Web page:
S.Muzaferija, M.Peric (Technical University of Hamburg-Harburg, Germany)

P.Sames, T.Schellin (Germanischer Lloyd AG, Germany)

Viscous free-surface flows associated with water entry were predicted by a finite volume method incorporating a free-surface capturing model. The method was applied to simulate two- and three-dimensional water entry processes, obtaining favorable agreement with measurements.

Simulation of water entry phenomena requires accounting for the irregular deformation of the free surface, including splashing and breaking of waves. Of the methods available today to compute free-surface flows, interface-tracking methods (__1____,____2__) use interface-fitted moving grids, and interface-capturing methods (__3____–____7__) use fixed grids and solve an additional equation to locate the free surface. It is impractical to apply interface-tracking methods to simulate water entry problems such as slamming because the grid has to be adapted both to the free surface and to the shape of the entering body. Additionally, the free surface can change its topology due to wave breaking, overturning or splashing. This inevitably causes the grid to deform to such an extent that re-gridding becomes necessary. On the other hand, interface-capturing methods can be applied to arbitrary water entry processes because the application of these methods is not restricted to smooth free surfaces. The classical volume-of-fluid (VOF) (__3__) and marker-in-cell (MAC) (__4__) methods are examples of interface capturing methods that solve the Navier-Stokes equations for one fluid only. Recently developed methods that compute the flow of two fluids are the density function method (__5__) and the two-fluid models of Lafaurie et al. (__6__), Ubbink (__7__) and Muzaferija and Perić (__8__).

We demonstrated the applicability of the latter method (__8__) to water entry problems. Two fluids, air and water, are considered a single continuum with variable properties. An additional transport equation for the void fraction of one of the fluids is solved to determine the spatial distribution of the two fluids, and a special discretization scheme for the convective fluxes in the void fraction transport equation is used to achieve a sharp interface between the two fluids and to ensure void fractions bounded between zero and unity.

Investigating water entry of flared ships sections, Arai et al. (__9__) applied a two-dimensional finite difference method to solve the Euler equations and a VOF algorithm to capture arbitrary free-surface deformations. They showed that splash significantly affects predicted pressures at ship bow sections and, therefore, must be accounted for. Applying a potential flow based boundary element method to slamming for three-dimensional geometries, Troesch and Kang (__10__) found that small roll angles significantly reduce the bottom impact pressures whereas the flare impact pressures remained unaffected. Therefore, model tests must be conducted carefully to accu-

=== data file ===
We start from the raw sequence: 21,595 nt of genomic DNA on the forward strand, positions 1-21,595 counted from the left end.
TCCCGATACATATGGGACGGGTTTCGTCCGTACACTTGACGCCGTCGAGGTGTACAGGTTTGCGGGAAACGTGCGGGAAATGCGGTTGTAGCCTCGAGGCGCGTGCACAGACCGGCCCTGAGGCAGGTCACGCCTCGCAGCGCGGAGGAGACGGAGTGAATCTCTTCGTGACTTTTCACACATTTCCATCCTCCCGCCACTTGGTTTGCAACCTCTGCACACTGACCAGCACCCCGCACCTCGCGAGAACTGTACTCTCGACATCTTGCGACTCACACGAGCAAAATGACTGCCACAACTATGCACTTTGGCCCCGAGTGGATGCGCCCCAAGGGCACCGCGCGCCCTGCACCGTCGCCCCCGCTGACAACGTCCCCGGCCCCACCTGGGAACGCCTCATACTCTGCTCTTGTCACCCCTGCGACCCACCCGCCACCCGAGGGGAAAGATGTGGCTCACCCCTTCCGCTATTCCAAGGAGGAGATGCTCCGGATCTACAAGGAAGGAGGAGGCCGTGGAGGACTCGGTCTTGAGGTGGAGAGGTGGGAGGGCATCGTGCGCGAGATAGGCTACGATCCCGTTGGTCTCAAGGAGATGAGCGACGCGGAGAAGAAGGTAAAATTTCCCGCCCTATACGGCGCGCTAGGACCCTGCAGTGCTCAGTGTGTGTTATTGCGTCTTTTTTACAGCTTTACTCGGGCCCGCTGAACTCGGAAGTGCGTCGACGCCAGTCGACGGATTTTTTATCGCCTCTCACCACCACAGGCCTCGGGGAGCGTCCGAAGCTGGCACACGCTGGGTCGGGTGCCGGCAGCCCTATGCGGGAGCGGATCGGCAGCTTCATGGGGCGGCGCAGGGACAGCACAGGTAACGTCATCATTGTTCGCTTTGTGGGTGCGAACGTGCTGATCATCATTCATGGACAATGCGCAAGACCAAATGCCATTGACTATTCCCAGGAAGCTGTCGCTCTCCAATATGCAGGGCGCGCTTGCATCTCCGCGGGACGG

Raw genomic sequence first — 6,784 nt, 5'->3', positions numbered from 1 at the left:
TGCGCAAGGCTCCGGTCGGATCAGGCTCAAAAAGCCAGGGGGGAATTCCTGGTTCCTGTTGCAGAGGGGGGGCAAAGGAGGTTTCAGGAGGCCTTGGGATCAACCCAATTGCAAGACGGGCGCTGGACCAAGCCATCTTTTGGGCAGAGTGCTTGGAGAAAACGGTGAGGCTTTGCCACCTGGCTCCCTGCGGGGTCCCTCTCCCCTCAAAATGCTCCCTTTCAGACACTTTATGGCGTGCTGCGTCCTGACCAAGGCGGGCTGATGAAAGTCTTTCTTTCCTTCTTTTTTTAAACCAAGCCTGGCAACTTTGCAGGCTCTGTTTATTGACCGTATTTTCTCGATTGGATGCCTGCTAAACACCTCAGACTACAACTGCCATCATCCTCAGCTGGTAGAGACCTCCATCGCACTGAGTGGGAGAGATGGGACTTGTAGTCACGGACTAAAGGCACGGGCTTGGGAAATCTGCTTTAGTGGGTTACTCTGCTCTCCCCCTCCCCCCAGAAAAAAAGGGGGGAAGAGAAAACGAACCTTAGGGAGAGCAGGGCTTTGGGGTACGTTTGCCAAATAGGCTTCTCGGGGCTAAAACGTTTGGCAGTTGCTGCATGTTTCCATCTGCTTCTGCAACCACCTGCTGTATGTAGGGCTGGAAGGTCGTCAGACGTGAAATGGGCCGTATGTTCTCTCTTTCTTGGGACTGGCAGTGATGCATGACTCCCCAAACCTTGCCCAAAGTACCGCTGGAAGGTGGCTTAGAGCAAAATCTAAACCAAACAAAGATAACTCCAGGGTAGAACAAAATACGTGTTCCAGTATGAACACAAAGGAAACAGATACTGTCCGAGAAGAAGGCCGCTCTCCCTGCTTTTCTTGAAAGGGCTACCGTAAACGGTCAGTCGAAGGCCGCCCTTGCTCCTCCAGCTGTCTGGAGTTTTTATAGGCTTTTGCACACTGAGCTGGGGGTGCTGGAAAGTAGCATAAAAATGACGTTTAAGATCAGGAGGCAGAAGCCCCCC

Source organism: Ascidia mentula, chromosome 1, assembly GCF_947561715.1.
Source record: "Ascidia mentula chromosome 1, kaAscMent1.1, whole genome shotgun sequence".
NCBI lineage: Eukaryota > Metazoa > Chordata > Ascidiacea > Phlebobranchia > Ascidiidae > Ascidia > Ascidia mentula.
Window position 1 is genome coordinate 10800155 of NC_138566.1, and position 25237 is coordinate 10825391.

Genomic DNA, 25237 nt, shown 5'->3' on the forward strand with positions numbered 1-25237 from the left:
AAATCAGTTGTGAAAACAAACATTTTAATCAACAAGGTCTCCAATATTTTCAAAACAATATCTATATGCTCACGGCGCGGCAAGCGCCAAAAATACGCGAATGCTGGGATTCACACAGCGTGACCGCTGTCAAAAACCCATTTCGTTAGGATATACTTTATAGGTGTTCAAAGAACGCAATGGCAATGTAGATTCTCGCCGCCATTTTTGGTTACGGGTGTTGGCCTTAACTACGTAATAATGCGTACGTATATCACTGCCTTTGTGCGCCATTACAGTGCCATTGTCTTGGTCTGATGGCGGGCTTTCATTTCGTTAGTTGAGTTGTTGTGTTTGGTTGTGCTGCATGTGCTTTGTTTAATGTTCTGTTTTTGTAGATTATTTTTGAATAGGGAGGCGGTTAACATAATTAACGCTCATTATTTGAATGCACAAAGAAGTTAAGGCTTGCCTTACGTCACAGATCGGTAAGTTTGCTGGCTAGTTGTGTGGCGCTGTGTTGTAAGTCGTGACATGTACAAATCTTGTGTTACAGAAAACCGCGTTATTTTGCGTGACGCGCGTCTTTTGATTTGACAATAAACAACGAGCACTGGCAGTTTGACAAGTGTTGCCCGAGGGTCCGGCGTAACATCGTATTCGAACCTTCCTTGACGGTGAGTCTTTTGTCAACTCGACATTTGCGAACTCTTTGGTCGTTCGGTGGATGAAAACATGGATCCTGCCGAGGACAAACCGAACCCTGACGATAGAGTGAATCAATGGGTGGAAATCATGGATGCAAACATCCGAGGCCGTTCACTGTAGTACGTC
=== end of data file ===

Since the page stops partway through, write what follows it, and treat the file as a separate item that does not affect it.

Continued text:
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Twenty-Second Symposium on Naval Hydrodynamics
A Two-Fluid Navier-Stokes Solver to Simulate Water Entry
S.Muzaferija, M.Peric (Technical University of Hamburg-Harburg, Germany)
P.Sames, T.Schellin (Germanischer Lloyd AG, Germany)
Abstract
Viscous free-surface flows associated with water entry were predicted by a finite volume method incorporating a free-surface capturing model. The method was applied to simulate two- and three-dimensional water entry processes, obtaining favorable agreement with measurements.
1 Introduction
Simulation of water entry phenomena requires accounting for the irregular deformation of the free surface, including splashing and breaking of waves. Of the methods available today to compute free-surface flows, interface-tracking methods (1,2) use interface-fitted moving grids, and interface-capturing methods (3–7) use fixed grids and solve an additional equation to locate the free surface. It is impractical to apply interface-tracking methods to simulate water entry problems such as slamming because the grid has to be adapted both to the free surface and to the shape of the entering body. Additionally, the free surface can change its topology due to wave breaking, overturning or splashing. This inevitably causes the grid to deform to such an extent that re-gridding becomes necessary. On the other hand, interface-capturing methods can be applied to arbitrary water entry processes because the application of these methods is not restricted to smooth free surfaces. The classical volume-of-fluid (VOF) (3) and marker-in-cell (MAC) (4) methods are examples of interface capturing methods that solve the Navier-Stokes equations for one fluid only. Recently developed methods that compute the flow of two fluids are the density function method (5) and the two-fluid models of Lafaurie et al. (6), Ubbink (7) and Muzaferija and Perić (8).